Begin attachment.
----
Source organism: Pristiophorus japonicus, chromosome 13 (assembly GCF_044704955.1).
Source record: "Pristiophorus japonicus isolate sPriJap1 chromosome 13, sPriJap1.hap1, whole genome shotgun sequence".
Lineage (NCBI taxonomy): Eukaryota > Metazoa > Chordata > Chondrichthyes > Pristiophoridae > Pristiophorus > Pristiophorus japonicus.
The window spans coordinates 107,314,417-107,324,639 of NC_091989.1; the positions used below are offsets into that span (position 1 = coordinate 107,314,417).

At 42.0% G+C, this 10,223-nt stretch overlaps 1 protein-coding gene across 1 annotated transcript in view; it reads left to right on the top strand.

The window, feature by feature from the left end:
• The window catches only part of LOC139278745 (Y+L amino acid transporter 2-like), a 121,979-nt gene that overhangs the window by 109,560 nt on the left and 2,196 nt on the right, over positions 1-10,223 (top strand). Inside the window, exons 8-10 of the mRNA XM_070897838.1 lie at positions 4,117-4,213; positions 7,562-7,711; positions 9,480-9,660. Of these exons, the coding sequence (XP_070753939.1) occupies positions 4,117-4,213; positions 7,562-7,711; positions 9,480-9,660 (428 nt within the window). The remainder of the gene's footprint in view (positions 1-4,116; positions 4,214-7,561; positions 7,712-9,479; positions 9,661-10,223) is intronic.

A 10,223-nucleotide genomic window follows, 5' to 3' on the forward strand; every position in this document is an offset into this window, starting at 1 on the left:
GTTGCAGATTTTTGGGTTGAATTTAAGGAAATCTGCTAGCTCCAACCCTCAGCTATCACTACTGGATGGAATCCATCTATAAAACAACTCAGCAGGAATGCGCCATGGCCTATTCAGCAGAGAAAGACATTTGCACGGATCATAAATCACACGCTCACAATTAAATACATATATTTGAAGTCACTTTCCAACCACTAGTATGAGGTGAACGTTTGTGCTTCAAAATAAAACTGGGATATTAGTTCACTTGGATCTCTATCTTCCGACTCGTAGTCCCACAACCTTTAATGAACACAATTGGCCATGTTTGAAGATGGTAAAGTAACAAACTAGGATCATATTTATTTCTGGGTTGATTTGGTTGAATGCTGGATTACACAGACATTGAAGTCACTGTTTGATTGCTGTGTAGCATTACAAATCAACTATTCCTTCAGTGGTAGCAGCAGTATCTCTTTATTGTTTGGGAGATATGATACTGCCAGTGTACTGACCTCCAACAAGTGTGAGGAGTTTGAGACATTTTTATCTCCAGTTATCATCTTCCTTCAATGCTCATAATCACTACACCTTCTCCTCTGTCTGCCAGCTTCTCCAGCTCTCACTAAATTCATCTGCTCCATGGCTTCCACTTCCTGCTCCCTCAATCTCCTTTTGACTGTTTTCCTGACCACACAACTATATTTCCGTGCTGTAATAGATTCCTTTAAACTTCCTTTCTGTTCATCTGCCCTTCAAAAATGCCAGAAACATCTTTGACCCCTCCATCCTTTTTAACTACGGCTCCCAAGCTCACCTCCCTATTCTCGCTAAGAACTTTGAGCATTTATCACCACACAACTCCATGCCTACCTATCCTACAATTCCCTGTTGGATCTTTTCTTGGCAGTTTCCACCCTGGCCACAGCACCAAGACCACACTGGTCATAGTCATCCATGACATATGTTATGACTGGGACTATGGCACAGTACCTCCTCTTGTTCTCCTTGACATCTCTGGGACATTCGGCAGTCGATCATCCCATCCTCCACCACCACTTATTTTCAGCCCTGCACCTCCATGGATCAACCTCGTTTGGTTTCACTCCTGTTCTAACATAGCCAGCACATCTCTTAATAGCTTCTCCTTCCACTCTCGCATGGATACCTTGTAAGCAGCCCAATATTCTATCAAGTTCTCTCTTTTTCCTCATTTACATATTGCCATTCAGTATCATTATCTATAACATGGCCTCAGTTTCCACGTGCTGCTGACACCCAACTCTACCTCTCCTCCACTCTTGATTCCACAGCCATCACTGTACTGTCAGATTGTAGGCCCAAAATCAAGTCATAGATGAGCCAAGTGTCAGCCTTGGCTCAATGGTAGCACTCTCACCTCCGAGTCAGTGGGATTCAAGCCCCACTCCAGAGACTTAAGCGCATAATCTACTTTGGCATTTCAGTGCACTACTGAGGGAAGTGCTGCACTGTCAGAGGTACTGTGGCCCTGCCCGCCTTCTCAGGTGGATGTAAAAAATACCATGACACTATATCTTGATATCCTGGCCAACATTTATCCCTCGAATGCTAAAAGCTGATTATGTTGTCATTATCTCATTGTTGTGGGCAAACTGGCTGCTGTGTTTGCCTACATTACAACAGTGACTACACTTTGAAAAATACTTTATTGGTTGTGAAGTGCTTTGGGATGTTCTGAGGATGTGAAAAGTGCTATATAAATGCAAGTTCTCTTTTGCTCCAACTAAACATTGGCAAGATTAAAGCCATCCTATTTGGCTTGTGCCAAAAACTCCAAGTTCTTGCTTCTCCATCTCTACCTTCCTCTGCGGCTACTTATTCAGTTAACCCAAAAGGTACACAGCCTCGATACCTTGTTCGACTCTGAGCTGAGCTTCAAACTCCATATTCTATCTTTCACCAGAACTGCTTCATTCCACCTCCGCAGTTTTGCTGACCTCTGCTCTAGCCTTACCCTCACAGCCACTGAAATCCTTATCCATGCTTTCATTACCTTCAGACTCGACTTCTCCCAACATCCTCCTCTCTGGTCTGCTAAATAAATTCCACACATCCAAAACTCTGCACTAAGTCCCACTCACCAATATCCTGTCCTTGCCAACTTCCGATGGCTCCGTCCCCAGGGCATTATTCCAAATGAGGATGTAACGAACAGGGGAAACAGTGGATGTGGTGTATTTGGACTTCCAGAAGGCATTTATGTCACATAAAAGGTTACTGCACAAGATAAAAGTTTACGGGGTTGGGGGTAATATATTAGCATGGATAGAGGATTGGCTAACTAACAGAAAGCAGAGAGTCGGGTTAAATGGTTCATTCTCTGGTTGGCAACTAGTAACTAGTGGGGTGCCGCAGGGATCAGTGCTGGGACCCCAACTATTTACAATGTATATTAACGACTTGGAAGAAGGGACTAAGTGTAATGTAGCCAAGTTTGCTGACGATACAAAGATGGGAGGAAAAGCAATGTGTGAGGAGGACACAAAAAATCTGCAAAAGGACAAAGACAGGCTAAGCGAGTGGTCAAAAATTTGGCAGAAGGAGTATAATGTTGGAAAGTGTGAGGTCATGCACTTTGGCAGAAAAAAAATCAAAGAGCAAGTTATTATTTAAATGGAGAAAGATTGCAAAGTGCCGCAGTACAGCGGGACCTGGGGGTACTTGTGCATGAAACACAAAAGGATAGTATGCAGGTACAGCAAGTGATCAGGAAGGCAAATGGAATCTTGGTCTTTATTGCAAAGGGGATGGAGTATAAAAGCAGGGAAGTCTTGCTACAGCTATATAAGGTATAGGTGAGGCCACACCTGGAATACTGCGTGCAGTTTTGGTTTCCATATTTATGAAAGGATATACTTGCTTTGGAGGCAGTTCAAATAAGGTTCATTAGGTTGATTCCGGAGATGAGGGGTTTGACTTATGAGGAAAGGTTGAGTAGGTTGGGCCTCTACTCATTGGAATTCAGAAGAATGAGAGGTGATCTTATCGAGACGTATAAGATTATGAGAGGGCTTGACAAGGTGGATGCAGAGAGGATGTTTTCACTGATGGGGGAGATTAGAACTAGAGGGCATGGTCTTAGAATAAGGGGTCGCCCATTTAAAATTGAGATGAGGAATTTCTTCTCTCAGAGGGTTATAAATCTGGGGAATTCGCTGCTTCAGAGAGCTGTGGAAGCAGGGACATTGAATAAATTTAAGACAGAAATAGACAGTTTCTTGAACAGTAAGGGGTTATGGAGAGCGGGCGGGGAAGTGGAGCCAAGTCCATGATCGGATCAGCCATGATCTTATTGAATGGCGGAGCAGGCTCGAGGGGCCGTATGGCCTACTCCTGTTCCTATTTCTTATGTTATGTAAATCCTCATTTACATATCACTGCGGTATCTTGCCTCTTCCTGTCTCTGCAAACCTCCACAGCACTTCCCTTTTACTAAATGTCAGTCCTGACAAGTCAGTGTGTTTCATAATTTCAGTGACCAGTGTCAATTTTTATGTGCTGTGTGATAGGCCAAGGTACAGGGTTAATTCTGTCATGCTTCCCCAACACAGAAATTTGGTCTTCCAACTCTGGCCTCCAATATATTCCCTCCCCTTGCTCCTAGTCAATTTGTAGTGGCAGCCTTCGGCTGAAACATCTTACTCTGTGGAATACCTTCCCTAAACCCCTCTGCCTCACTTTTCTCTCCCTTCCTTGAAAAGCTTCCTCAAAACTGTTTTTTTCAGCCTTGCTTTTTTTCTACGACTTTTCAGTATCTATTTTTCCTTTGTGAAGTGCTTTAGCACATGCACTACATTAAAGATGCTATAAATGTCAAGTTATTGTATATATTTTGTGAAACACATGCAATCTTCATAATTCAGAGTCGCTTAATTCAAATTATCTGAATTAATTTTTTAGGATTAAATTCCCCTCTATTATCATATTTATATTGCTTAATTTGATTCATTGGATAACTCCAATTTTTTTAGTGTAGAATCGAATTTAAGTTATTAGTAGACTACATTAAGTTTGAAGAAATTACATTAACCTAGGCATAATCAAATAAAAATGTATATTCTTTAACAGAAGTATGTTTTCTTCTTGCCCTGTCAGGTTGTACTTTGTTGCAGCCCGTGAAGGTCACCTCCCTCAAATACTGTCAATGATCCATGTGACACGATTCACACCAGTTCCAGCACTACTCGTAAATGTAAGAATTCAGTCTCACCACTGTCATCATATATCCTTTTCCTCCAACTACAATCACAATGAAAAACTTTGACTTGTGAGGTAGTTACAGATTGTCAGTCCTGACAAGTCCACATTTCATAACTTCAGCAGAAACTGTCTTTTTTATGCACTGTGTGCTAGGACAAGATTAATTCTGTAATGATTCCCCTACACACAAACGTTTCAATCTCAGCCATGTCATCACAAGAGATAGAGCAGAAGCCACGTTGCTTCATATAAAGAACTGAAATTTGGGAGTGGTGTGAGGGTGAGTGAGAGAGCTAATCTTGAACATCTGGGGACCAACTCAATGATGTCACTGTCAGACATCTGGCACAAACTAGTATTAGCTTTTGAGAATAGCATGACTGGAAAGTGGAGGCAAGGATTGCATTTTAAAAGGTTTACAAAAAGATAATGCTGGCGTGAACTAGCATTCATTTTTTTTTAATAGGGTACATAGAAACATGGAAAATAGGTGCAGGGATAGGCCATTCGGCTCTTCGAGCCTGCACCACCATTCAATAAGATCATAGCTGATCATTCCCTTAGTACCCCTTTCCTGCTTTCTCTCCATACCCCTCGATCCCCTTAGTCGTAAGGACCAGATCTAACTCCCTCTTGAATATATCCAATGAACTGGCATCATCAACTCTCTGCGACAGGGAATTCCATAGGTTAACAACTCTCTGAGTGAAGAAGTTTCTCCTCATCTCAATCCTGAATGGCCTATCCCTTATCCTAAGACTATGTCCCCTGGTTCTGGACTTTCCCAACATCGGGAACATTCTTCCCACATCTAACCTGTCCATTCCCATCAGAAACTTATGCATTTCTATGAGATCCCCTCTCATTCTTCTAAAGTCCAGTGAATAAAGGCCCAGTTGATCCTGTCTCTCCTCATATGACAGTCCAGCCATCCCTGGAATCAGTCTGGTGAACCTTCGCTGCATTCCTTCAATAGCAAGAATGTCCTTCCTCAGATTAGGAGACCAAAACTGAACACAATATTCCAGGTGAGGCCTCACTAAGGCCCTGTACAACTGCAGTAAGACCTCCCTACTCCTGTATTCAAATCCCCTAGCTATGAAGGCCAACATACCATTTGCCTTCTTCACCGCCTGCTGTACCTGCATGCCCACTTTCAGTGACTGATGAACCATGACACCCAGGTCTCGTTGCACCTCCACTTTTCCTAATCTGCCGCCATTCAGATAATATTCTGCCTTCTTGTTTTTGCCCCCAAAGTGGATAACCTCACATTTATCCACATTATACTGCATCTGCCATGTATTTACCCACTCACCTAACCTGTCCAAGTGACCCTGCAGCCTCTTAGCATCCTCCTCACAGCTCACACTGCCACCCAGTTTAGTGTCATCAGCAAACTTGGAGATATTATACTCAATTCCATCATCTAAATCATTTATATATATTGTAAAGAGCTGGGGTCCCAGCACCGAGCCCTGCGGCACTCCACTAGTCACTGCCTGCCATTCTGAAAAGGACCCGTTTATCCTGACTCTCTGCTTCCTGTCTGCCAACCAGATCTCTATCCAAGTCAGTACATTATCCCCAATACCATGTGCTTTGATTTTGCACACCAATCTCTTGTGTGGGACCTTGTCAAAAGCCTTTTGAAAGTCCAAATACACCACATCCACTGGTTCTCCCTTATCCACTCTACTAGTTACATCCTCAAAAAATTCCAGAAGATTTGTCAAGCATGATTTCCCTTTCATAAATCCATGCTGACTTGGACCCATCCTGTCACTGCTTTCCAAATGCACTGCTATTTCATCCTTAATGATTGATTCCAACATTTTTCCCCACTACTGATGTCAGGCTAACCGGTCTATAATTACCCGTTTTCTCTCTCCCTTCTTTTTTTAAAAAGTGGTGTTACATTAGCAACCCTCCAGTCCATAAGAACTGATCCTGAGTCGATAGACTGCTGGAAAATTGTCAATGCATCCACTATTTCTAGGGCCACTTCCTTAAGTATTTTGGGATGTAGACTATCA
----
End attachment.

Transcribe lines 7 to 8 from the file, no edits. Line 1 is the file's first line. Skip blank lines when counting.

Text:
• The window catches only part of LOC139278745 (Y+L amino acid transporter 2-like), a 121,979-nt gene that overhangs the window by 109,560 nt on the left and 2,196 nt on the right, over positions 1-10,223 (top strand). Inside the window, exons 8-10 of the mRNA XM_070897838.1 lie at positions 4,117-4,213; positions 7,562-7,711; positions 9,480-9,660. Of these exons, the coding sequence (XP_070753939.1) occupies positions 4,117-4,213; positions 7,562-7,711; positions 9,480-9,660 (428 nt within the window). The remainder of the gene's footprint in view (positions 1-4,116; positions 4,214-7,561; positions 7,712-9,479; positions 9,661-10,223) is intronic.

A 10,223-nucleotide genomic window follows, 5' to 3' on the forward strand; every position in this document is an offset into this window, starting at 1 on the left: